It’s been more than eight months since Dwyane Wade announced he was leaving South Beach to head home to the Windy City, but it’s still hard to tell if his heart has ever left 601 Biscayne Blvd.
In an hour-long sit down interview for a podcast with The Vertical’s Adrian Wojnarowski over the weekend, the 12-time All-Star spent most of those 60 minutes talking about his former team the Miami Heat.
Some of the highlights:
▪ Wade, 35, said there are still times when he looks at the NBA schedule and confuses himself as to where he’s supposed to be playing.
“If I look at the schedule and I see the Heat playing someone, like if it says the Heat versus Denver, I’m like, ‘Dang, we go to Denver?’ ” Wade said. “I remember I just asked my son recently, I was trying to tell him to go into the room and grab my Bulls shorts. But what I said was, ‘Hey, go grab my Heat shorts.’ He was like, ‘What?’”
▪ Wade said he watched Tim Duncan’s jersey retirement ceremony earlier this year in San Antonio, but felt no remorse about his decision to leave Miami after 13 seasons. Duncan spent his entire 19-year career with the Spurs and Wade was hopeful he would be able to do the same with the Heat. Still, Wade said his decision to return home to Chicago will not tarnish his legacy in Miami.
Why? “I think because I was there when Alonzo [Mounring] came back and had his jersey retired,” Wade said of the Heat’s former Hall of Fame center who signed a free agent deal with the Nets before returning to the Heat.
“And the love and admiration for him and what he did was there. I didn’t worry about it. I know one day my jersey will be retired in Miami. I know one day I will have that ceremony, that moment. I think what I accomplished in those 13 years is just going to be there no matter what.
“I thought it was cool to be one of those guys that can play with one organization for their whole career. It’s very rare. Who doesn’t want to be rare? But it just didn’t work out that way for me. But to me, it doesn’t take anything away from my journey. Everyone has their own path, everyone has their own journey and everything happens for a reason.”
▪ Since he return home to Chicago in July, Wade hasn’t exactly had it easy. There’s been plenty of tension.
A couple weeks ago the Bulls resembled a dumpster fire when Wade and All-Star Jimmy Butler criticized their teammates and then Rajon Rondo fired back at them the next day.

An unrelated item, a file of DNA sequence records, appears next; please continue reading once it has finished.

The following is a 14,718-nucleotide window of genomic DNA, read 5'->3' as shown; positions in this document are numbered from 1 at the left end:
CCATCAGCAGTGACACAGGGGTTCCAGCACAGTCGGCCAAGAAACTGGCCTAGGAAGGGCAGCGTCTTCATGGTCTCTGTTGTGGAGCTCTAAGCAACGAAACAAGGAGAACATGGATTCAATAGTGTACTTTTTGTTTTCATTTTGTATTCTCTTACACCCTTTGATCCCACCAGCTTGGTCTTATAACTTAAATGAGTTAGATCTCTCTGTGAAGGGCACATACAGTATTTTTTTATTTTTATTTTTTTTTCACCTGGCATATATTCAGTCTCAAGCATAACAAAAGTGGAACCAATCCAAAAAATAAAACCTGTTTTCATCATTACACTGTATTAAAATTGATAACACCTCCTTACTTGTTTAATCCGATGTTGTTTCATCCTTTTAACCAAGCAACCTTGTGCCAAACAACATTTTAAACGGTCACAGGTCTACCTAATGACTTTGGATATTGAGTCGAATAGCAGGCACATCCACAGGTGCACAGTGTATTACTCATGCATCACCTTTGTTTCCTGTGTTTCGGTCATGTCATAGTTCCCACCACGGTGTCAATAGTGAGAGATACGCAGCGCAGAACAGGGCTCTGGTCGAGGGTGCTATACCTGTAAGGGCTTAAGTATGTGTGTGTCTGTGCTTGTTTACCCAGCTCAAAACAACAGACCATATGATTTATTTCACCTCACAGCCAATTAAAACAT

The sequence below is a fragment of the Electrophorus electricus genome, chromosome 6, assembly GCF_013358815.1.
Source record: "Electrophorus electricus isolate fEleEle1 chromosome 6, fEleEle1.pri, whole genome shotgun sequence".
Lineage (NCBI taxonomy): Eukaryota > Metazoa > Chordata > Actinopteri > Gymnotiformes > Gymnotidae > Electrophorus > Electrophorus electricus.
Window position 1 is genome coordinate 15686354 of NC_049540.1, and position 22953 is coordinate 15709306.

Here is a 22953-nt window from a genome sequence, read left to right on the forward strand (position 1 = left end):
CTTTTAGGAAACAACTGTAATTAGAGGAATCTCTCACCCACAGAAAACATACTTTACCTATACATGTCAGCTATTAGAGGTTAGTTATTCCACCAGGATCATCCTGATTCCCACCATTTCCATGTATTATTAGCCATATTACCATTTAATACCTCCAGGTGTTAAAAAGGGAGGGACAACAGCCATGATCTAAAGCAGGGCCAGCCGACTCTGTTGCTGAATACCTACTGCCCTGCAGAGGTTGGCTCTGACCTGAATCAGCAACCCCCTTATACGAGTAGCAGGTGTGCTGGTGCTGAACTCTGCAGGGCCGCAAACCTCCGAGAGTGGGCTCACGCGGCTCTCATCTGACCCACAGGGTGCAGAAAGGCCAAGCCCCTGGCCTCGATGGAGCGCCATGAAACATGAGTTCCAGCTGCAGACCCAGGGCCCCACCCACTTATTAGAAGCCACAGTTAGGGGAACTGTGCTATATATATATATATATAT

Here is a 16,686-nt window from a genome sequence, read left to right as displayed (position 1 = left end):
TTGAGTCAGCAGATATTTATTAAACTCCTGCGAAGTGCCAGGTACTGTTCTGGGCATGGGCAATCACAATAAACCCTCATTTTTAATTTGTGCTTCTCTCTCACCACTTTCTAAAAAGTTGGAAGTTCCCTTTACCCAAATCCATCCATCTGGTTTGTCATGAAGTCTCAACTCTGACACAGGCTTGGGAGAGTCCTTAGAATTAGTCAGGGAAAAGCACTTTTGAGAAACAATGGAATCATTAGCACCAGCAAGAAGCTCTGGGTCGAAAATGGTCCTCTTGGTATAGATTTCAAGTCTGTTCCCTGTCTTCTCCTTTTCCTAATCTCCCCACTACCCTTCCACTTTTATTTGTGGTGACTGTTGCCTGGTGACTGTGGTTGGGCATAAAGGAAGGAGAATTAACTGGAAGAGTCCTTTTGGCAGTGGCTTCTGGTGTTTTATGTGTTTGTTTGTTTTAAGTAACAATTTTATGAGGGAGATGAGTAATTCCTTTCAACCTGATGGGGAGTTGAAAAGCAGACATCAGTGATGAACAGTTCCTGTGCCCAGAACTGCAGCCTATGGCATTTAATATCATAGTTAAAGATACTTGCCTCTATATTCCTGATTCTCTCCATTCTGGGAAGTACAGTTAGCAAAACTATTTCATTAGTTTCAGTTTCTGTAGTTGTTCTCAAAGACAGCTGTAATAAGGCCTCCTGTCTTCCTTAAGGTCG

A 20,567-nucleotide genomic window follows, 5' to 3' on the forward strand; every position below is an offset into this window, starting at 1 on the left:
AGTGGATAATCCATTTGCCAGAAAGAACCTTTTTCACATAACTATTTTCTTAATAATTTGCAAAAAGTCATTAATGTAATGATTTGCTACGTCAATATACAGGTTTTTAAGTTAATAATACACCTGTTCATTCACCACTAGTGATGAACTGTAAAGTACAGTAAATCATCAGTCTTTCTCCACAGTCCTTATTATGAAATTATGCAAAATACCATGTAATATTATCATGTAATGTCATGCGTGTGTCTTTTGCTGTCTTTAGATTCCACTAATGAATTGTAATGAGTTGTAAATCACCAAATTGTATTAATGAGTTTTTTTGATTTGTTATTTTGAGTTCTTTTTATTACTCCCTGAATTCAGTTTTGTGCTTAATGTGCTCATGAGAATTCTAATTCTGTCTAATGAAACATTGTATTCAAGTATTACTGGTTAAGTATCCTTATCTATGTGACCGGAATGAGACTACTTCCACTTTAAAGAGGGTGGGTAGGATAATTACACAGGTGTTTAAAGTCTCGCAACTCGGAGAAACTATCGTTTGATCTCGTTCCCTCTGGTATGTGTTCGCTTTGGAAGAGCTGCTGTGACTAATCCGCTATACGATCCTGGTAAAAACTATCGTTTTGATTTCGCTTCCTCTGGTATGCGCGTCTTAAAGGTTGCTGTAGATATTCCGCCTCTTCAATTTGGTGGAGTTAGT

Asked if he appreciates the Heat and president Pat Riley more being away from the organization, Wade responded: “Definitely.”
“I will be man enough to say I definitely have a little bit more appreciation for him,” Wade said of Riley. “I had a lot of appreciation and admiration for that guy. But definitely taking a step out of it and going on the other side... you really try to bring what you learned there to where you’re at. LeBron tried to bring it to Cleveland. And the thing in Chicago, you try to bring the [Heat] culture, the accountability. That’s what I wanted to bring and that’s what I learned there.
“What Pat and [owner] Micky [Arison] have been able to establish in Miami has been incredible and there’s some great things about it, and there’s some things that are not so great from the standpoint of how controlling it can be at times. But from a basketball standpoint, it’s phenomenal. Just sometimes, the personal side comes in and the being a man side comes in.
“I’m 35 and my mindset is different. You telling me certain things is not going to fly. I’m a professional. I know what to do and what not to do. I’ve always respected it at 9.9. Now I respect him at 9.999 for what they’ve built and he’s stayed pat and he’s stayed strict to his guns, and he’s been successful because of it. It’s a reason the Miami Heat organization and the last whatever years, especially when I was there, was successful.”
▪ Still, Wade felt he felt slighted by the Heat especially when it came to his contract. And it wasn’t only the two-year, $40 million offer the Heat tossed his way after it secured center Hassan Whiteside for $98 million. It was several years, Wade said, of feeling as if he had sacrificed and not been rewarded.